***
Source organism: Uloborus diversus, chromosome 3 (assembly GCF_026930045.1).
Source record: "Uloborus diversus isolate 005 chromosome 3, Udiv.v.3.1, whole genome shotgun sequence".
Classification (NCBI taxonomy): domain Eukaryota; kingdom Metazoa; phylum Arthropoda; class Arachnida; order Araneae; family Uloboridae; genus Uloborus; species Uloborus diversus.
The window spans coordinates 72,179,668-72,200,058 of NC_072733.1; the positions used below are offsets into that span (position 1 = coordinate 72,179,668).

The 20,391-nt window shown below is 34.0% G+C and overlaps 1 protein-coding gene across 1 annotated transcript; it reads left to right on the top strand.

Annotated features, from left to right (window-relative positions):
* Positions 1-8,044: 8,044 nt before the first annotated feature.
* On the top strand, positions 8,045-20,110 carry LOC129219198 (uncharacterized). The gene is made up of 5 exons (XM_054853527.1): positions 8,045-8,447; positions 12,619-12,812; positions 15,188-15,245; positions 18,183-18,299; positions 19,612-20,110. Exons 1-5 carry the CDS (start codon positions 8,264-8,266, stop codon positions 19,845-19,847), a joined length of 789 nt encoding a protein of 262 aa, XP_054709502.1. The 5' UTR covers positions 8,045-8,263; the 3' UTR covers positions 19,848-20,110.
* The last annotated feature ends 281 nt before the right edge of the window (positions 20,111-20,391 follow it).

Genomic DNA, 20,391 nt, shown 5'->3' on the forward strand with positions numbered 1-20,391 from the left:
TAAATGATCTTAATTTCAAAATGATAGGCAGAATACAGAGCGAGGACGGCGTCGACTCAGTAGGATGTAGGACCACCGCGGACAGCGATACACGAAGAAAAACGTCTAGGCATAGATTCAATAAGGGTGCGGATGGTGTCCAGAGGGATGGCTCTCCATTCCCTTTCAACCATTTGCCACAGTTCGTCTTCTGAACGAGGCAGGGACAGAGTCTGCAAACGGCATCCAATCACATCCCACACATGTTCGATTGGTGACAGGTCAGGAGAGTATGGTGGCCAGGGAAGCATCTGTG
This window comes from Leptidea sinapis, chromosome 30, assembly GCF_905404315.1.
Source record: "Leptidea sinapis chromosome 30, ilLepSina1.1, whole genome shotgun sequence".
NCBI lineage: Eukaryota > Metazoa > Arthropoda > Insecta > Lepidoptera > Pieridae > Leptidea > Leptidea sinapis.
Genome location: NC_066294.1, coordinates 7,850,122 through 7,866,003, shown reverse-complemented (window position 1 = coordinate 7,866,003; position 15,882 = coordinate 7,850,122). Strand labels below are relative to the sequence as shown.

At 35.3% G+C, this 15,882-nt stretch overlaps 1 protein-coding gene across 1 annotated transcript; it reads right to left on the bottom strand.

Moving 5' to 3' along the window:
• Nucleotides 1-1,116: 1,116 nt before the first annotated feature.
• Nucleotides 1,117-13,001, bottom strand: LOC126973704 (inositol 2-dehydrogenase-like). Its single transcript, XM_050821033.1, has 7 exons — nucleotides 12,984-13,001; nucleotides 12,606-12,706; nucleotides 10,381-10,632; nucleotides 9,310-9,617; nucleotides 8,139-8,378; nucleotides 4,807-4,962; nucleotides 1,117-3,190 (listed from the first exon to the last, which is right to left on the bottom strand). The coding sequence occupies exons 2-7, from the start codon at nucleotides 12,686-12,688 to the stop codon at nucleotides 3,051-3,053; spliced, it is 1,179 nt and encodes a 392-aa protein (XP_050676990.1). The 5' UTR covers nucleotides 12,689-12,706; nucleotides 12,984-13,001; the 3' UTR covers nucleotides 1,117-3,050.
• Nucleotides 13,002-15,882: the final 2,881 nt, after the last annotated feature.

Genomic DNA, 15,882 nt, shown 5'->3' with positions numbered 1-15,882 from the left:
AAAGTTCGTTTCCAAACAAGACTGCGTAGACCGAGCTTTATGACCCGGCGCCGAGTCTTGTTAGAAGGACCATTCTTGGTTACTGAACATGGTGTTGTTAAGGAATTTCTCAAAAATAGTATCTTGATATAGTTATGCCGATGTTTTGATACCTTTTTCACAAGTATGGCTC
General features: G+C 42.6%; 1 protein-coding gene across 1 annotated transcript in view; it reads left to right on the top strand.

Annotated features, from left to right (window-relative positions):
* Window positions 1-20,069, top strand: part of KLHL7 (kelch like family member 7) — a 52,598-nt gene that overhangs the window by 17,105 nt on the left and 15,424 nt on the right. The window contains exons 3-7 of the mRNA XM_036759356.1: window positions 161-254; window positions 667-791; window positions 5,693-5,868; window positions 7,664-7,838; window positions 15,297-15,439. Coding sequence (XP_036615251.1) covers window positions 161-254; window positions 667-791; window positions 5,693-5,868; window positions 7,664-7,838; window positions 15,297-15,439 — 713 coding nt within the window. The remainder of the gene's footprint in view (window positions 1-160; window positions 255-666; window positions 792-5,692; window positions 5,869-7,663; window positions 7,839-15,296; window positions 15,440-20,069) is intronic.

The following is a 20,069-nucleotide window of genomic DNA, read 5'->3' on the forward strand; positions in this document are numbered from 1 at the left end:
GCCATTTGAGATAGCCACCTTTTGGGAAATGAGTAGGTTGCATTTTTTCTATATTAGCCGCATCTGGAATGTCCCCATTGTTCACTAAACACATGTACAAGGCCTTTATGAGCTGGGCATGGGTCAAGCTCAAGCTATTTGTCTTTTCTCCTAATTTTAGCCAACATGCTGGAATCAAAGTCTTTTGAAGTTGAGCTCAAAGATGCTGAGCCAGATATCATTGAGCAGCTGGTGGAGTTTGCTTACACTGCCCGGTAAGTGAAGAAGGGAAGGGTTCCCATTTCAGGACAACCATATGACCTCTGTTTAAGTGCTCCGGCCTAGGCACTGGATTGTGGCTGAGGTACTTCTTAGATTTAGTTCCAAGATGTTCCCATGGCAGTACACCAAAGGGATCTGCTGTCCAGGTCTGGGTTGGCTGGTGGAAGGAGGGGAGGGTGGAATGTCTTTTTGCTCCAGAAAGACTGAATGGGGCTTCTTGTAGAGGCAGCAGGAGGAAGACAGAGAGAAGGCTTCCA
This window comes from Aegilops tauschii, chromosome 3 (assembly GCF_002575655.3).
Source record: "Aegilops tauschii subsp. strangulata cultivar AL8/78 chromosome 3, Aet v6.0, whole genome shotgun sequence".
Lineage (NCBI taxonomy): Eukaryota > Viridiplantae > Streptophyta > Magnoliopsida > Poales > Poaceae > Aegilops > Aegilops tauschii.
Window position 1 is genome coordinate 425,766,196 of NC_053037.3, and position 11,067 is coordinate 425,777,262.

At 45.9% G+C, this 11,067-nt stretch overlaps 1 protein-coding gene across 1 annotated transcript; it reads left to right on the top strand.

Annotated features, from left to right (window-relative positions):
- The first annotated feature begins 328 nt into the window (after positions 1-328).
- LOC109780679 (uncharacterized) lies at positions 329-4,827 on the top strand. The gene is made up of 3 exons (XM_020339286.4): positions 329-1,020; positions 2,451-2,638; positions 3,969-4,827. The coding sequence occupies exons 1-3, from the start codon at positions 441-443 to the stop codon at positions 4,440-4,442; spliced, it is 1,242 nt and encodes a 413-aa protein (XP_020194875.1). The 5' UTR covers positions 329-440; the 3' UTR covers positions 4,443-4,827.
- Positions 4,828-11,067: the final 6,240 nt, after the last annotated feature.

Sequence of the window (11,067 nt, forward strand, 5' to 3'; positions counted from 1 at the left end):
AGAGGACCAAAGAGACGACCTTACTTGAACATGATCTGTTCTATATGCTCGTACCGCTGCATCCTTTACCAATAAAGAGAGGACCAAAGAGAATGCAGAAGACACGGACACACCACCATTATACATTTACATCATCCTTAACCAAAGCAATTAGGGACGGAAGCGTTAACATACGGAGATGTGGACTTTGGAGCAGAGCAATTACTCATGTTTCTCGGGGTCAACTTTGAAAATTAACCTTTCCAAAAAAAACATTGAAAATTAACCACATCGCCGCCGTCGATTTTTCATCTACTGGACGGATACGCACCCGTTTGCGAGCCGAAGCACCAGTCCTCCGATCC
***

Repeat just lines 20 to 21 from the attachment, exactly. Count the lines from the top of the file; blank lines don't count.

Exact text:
• Nucleotides 13,002-15,882: the final 2,881 nt, after the last annotated feature.

Genomic DNA, 15,882 nt, shown 5'->3' with positions numbered 1-15,882 from the left: